The somewhat unglamorous entrance via the Overseas Passenger Terminal lift is but a distant memory once you enter the doors of Yuki’s At The Quay. Greeted with a smile that is worth a million dollars and with manners that I can only hope will one day be passed onto my children, I almost forget why we are here. All these unusual pleasantries have put me off my “Little Miss Critical” game. The restaurant is quiet and intimate and yet has a very chic New York feel to it – all glossy black, twinkling mirrors and low ceilings. My dining guest and I are seated with a view of the entire Opera House and there isn’t a panel of that odd-looking tourist landmark obscured. I make a personal note to bring any tourists to this restaurant. Even if it is just to sip sake at sunset in the outdoor dining space.
On the waiter’s recommendation, we start with the chef’s selection of 7 types of assorted antipasti. Expecting meagre mouthfuls, we order one each. Our boatful (and yes I mean BOAT-FUL) of Japanese goodness arrives and I briefly consider cancelling the rest of the order. But rather than filling us up, each dish awakens the taste buds. The simplicity of wagyu tataki (which is visibly marbled) topped with toasted white sesame seeds, tangy shallots and drizzled with a subtle ponzu sauce creates a textured and balanced mouthful. While the subtlety of the Natural Pacific oyster dressed with an eschallot and citrus vinaigrette is a perfect accompaniment to the crisp, crunchiness of the soft shell crab.
The chef’s selection of sashimi are a colourful array of thickly sliced raw fish –your standard kingfish, tuna and salmon trio are there but there are also more exotic varieties such as yellow-fin tuna, snapper and mackerel. As a sashimi lover, these are welcome additions. We’re informed that the seafood travels from the Sydney Fish Markets to Yuki’s on a daily basis and as I devour dish after dish, there is no questioning it. It is as fresh as fresh.
But the hero dish – Nobu’s black cod with miso remains one of the most pleasing dishes that has ever touched my lips, and while that memory has made its mark for all of my eternity – the grilled cod with sweet miso at Yuki’s is reminiscent of my Nobu fairytale. Two fillets of cod elegantly lean against each other, like old friends. As I tentatively place the chopsticks on the fish, it falls apart – exposing its moist and buttery flesh. A small bed of creamy spinach cuts through the slight saltiness of the miso and unifies the dish.
Seafood lovers will rejoice, as will meat-eaters. The Wagyu beef (sourced locally, I am assured) is a standout. Doused in what is described as the chef’s “special sauce” and as equally marbled as the tataki – each hunk of beef disintegrates with but a gentle chew. The wine list is extensive and the sake is all imported from Japan.
There is not an ounce of pretension at this refined Japanese restaurant that prides itself on providing outstanding service and incredible food. But beyond the view, which is undeniably memorable and impressive, it is the warm hospitality of Yuki’s staff that will keep patrons coming back.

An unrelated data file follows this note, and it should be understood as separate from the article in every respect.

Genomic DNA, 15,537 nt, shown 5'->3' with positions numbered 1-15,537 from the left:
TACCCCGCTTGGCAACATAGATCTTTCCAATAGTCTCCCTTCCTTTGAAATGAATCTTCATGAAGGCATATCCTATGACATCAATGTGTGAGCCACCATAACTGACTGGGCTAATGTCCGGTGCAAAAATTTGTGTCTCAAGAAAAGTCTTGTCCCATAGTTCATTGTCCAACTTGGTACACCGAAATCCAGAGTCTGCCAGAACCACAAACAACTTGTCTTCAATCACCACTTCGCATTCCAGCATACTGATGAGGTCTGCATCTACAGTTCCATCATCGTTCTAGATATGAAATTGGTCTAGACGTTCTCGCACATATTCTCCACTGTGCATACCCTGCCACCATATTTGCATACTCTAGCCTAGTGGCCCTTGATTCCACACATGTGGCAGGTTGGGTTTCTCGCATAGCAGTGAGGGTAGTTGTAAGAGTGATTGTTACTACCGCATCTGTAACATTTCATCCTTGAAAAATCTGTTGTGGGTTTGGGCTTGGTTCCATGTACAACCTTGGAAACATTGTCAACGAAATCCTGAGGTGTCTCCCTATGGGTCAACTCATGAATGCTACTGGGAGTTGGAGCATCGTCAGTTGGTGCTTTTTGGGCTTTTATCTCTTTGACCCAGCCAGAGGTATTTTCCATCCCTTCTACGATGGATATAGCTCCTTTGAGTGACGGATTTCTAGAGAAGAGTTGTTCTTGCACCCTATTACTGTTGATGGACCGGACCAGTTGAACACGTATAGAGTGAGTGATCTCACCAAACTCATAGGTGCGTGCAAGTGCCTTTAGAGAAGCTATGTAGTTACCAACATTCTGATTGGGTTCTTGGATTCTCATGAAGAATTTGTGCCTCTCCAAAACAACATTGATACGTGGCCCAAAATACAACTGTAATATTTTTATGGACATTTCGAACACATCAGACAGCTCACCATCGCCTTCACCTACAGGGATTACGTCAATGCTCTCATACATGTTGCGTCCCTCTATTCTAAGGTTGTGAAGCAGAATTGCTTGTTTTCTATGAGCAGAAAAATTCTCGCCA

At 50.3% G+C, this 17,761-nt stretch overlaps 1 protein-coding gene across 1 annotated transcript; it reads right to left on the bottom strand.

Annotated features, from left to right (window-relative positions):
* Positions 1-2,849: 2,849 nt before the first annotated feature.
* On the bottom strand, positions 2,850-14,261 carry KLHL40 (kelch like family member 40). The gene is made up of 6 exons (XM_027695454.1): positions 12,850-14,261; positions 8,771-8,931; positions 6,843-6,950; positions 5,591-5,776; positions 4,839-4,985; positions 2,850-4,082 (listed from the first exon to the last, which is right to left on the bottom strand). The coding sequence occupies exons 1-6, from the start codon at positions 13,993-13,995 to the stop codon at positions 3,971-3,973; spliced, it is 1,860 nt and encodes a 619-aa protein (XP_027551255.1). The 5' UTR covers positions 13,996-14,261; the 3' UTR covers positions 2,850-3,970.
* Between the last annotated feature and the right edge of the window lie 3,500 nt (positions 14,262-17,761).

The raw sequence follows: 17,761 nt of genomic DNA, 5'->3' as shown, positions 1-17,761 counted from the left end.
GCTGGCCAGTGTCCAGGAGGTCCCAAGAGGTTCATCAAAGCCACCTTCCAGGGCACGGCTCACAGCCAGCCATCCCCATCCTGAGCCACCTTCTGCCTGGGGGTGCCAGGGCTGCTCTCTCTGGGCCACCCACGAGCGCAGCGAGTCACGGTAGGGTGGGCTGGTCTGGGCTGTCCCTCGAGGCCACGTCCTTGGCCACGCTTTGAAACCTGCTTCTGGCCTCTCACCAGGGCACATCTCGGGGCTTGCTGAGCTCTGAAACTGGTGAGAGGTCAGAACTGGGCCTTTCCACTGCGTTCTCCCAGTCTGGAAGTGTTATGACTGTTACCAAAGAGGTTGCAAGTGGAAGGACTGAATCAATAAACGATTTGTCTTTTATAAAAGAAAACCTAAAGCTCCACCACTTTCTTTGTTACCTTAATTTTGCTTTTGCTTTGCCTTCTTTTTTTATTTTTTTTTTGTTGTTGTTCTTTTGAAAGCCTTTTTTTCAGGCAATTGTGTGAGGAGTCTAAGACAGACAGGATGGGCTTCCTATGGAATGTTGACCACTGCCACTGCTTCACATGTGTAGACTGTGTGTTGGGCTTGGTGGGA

Sitting so close to Sydney Harbour that it feels a little like you’re being stalked by the Sydney Opera House (in a flattering way), Yuki’s At The Quay offers a sensational combination of scenery, hospitality and dynamic Japanese cuisine. The light, breezy and refined decor of the restaurant, with the addition of full-length mirrored walls, not only ensures that you can see each white curve of your landmark companion – and the panoramic harbour – but also gives the long, narrow restaurant an airy feel. An alfresco terrace area also allows diners to get even closer to the beguiling curve of Circular Quay.
The cuisine is no less impressive. Chef Kazushige (Hiro) Kato, who boasts an impressive career which has seen him travel and develop his understanding of Japanese and European gastronomy, brings a unique fusion of cultures to the menu. As a result, every dish at Yuki’s, while quintessentially Japanese in flavour, is unmistakably European in presentation. Rare frilled yellow-fin tuna sits beautifully atop king mushrooms and asparagus, with a drizzle of avocado wasabi aioli adding a chic French effect. Equally European-inspired is the grilled scallops and prawn mousse with ginger sauce. Naturally, as in most self-respecting Japanese restaurants, there is also a wide selection of sushi and sashimi (delivered fresh from the fish markets where Yuki’s has its own stand). At the completion of the meal anyone with room for dessert will not be disappointed. Distinctly French in influence, Yuki’s sweet selection offers delicious treats such as petite creme brulee and apple compote with virnouge sorbet. The experience is stitched together by the ever-obliging service and what have to be Sydney’s most reasonable waterside-dining prices.
The food, the view and the sleek modern interior make Yuki’s a perfect place for wowing a business associate or showing off to an overseas guest. The Japanese are known for their professionalism and for their boundless attention to detail, and Yuki’s is an excellent example of both. Crisp white tablecloths, sparkling cutlery and elaborately folded napkins are the first things you’ll notice (once you manage to tear your attention away from the view). Then it’s the speedy service, which is so efficient that you barely notice it’s there. The staff here are obliging and professional, and each possesses a refined knowledge of everything on the menu.
The cuisine is no less impressive. Chef Nori Tsukatani, who boasts an impressive career which has seen him travel and develop his understanding of Japanese and European gastronomy, brings a unique fusion of cultures to the menu. As a result every dish at Yuki’s, while quintessentially Japanese in flavour, is unmistakably European in presentation.
Read more about Yuki’s At The Quay here